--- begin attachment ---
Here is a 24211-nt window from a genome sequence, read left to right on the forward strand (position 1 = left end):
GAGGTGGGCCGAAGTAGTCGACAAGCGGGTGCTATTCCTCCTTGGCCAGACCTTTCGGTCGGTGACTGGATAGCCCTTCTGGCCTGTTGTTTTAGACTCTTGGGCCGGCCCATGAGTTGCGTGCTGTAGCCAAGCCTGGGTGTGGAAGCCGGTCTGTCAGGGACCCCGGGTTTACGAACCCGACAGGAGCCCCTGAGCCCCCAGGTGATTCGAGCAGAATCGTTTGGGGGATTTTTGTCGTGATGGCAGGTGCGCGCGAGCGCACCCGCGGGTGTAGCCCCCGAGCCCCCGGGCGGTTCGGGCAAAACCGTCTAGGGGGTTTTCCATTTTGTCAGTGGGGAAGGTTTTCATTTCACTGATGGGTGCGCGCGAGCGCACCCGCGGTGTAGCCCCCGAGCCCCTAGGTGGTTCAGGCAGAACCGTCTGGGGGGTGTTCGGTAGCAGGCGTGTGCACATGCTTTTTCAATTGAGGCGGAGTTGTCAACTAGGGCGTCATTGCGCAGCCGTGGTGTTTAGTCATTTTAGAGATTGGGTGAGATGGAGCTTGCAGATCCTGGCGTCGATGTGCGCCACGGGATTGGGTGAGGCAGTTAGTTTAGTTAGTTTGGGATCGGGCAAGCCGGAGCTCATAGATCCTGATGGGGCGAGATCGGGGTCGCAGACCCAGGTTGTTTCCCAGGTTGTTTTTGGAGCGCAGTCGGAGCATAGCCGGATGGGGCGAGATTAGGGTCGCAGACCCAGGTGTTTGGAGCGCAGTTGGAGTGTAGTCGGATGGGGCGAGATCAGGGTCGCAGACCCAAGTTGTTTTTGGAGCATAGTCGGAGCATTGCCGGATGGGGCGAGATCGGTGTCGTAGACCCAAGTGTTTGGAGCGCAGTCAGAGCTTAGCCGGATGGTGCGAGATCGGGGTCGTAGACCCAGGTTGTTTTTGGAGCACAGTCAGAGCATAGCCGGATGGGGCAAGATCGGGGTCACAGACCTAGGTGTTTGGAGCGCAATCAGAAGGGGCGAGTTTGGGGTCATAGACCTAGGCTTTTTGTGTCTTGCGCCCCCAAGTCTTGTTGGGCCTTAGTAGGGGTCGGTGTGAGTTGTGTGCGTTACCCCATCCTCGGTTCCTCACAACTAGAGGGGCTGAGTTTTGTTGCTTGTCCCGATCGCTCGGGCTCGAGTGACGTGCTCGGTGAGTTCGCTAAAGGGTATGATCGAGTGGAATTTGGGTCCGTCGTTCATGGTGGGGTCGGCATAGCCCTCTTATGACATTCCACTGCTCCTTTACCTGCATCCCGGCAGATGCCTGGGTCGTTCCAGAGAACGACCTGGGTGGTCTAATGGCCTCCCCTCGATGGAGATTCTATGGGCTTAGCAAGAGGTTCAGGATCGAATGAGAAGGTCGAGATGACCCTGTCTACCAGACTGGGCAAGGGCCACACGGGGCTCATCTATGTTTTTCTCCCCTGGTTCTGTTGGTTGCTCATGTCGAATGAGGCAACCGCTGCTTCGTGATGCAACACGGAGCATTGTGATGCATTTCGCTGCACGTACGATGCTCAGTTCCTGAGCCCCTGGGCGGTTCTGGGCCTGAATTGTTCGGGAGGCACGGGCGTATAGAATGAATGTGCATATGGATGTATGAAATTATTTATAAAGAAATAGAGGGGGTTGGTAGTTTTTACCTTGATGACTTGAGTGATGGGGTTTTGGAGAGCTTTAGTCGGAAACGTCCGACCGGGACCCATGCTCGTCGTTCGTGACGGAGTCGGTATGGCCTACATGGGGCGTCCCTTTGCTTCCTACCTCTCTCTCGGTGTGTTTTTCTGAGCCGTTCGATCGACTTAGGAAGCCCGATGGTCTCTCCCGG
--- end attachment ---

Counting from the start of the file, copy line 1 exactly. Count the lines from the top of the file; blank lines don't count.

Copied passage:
Here is a 24211-nt window from a genome sequence, read left to right on the forward strand (position 1 = left end):